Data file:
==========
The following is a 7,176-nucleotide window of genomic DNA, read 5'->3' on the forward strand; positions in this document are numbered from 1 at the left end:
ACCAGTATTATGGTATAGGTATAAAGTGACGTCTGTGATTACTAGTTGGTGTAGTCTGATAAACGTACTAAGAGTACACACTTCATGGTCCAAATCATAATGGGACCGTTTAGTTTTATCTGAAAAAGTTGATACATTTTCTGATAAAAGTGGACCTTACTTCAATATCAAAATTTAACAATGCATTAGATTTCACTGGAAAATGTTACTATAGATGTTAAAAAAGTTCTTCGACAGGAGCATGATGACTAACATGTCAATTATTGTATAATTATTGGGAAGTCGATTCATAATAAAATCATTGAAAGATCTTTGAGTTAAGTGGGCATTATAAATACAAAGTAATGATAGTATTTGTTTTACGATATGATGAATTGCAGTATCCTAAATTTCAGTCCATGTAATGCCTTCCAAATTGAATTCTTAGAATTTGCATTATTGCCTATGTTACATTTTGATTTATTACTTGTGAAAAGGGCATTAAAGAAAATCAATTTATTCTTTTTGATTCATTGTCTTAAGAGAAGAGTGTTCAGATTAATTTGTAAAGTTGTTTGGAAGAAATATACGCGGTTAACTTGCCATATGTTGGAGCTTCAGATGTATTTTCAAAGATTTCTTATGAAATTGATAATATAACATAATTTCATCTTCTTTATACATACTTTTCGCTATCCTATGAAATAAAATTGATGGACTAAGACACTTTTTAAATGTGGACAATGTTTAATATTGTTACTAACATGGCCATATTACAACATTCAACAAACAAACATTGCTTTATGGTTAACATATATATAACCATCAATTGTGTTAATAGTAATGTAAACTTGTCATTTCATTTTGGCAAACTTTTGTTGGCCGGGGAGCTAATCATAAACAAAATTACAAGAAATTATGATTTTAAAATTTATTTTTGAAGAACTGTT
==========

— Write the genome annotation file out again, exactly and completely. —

The following is a 7,176-nucleotide window of genomic DNA, read 5'->3' on the forward strand; positions in this document are numbered from 1 at the left end:
ACCAGTATTATGGTATAGGTATAAAGTGACGTCTGTGATTACTAGTTGGTGTAGTCTGATAAACGTACTAAGAGTACACACTTCATGGTCCAAATCATAATGGGACCGTTTAGTTTTATCTGAAAAAGTTGATACATTTTCTGATAAAAGTGGACCTTACTTCAATATCAAAATTTAACAATGCATTAGATTTCACTGGAAAATGTTACTATAGATGTTAAAAAAGTTCTTCGACAGGAGCATGATGACTAACATGTCAATTATTGTATAATTATTGGGAAGTCGATTCATAATAAAATCATTGAAAGATCTTTGAGTTAAGTGGGCATTATAAATACAAAGTAATGATAGTATTTGTTTTACGATATGATGAATTGCAGTATCCTAAATTTCAGTCCATGTAATGCCTTCCAAATTGAATTCTTAGAATTTGCATTATTGCCTATGTTACATTTTGATTTATTACTTGTGAAAAGGGCATTAAAGAAAATCAATTTATTCTTTTTGATTCATTGTCTTAAGAGAAGAGTGTTCAGATTAATTTGTAAAGTTGTTTGGAAGAAATATACGCGGTTAACTTGCCATATGTTGGAGCTTCAGATGTATTTTCAAAGATTTCTTATGAAATTGATAATATAACATAATTTCATCTTCTTTATACATACTTTTCGCTATCCTATGAAATAAAATTGATGGACTAAGACACTTTTTAAATGTGGACAATGTTTAATATTGTTACTAACATGGCCATATTACAACATTCAACAAACAAACATTGCTTTATGGTTAACATATATATAACCATCAATTGTGTTAATAGTAATGTAAACTTGTCATTTCATTTTGGCAAACTTTTGTTGGCCGGGGAGCTAATCATAAACAAAATTACAAGAAATTATGATTTTAAAATTTATTTTTGAAGAACTGTT